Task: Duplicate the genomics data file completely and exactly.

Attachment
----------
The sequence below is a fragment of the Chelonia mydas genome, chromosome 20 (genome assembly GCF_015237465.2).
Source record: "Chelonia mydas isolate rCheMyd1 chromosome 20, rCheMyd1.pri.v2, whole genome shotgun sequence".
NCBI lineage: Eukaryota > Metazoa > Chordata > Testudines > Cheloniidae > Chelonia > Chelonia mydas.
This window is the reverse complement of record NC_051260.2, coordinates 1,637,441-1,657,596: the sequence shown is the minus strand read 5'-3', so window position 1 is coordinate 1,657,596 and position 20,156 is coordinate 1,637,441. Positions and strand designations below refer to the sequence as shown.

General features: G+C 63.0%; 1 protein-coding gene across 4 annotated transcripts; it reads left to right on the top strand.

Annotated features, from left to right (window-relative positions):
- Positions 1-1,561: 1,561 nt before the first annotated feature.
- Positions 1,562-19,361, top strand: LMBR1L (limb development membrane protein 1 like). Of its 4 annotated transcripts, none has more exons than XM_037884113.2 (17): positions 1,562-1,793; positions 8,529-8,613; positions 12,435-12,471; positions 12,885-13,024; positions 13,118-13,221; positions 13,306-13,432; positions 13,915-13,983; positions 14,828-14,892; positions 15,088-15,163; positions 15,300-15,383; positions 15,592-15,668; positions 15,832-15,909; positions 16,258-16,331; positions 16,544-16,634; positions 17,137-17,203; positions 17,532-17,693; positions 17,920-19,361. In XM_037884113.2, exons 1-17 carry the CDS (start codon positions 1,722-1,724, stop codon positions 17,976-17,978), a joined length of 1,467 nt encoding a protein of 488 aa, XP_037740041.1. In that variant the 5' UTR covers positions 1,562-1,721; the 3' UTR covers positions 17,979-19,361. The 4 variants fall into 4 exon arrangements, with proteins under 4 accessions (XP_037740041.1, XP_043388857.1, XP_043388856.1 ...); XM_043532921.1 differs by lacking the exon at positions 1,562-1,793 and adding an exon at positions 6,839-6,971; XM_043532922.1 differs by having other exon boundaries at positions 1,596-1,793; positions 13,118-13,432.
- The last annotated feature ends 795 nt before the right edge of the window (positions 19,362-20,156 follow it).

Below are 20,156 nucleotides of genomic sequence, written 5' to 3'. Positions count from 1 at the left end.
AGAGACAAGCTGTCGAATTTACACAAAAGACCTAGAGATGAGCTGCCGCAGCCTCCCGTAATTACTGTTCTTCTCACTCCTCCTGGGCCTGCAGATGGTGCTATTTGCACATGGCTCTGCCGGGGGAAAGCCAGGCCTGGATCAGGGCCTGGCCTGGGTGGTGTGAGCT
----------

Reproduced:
The sequence below is a fragment of the Chelonia mydas genome, chromosome 20 (genome assembly GCF_015237465.2).
Source record: "Chelonia mydas isolate rCheMyd1 chromosome 20, rCheMyd1.pri.v2, whole genome shotgun sequence".
NCBI lineage: Eukaryota > Metazoa > Chordata > Testudines > Cheloniidae > Chelonia > Chelonia mydas.
This window is the reverse complement of record NC_051260.2, coordinates 1,637,441-1,657,596: the sequence shown is the minus strand read 5'-3', so window position 1 is coordinate 1,657,596 and position 20,156 is coordinate 1,637,441. Positions and strand designations below refer to the sequence as shown.

General features: G+C 63.0%; 1 protein-coding gene across 4 annotated transcripts; it reads left to right on the top strand.

Annotated features, from left to right (window-relative positions):
- Positions 1-1,561: 1,561 nt before the first annotated feature.
- Positions 1,562-19,361, top strand: LMBR1L (limb development membrane protein 1 like). Of its 4 annotated transcripts, none has more exons than XM_037884113.2 (17): positions 1,562-1,793; positions 8,529-8,613; positions 12,435-12,471; positions 12,885-13,024; positions 13,118-13,221; positions 13,306-13,432; positions 13,915-13,983; positions 14,828-14,892; positions 15,088-15,163; positions 15,300-15,383; positions 15,592-15,668; positions 15,832-15,909; positions 16,258-16,331; positions 16,544-16,634; positions 17,137-17,203; positions 17,532-17,693; positions 17,920-19,361. In XM_037884113.2, exons 1-17 carry the CDS (start codon positions 1,722-1,724, stop codon positions 17,976-17,978), a joined length of 1,467 nt encoding a protein of 488 aa, XP_037740041.1. In that variant the 5' UTR covers positions 1,562-1,721; the 3' UTR covers positions 17,979-19,361. The 4 variants fall into 4 exon arrangements, with proteins under 4 accessions (XP_037740041.1, XP_043388857.1, XP_043388856.1 ...); XM_043532921.1 differs by lacking the exon at positions 1,562-1,793 and adding an exon at positions 6,839-6,971; XM_043532922.1 differs by having other exon boundaries at positions 1,596-1,793; positions 13,118-13,432.
- The last annotated feature ends 795 nt before the right edge of the window (positions 19,362-20,156 follow it).

Below are 20,156 nucleotides of genomic sequence, written 5' to 3'. Positions count from 1 at the left end.
AGAGACAAGCTGTCGAATTTACACAAAAGACCTAGAGATGAGCTGCCGCAGCCTCCCGTAATTACTGTTCTTCTCACTCCTCCTGGGCCTGCAGATGGTGCTATTTGCACATGGCTCTGCCGGGGGAAAGCCAGGCCTGGATCAGGGCCTGGCCTGGGTGGTGTGAGCT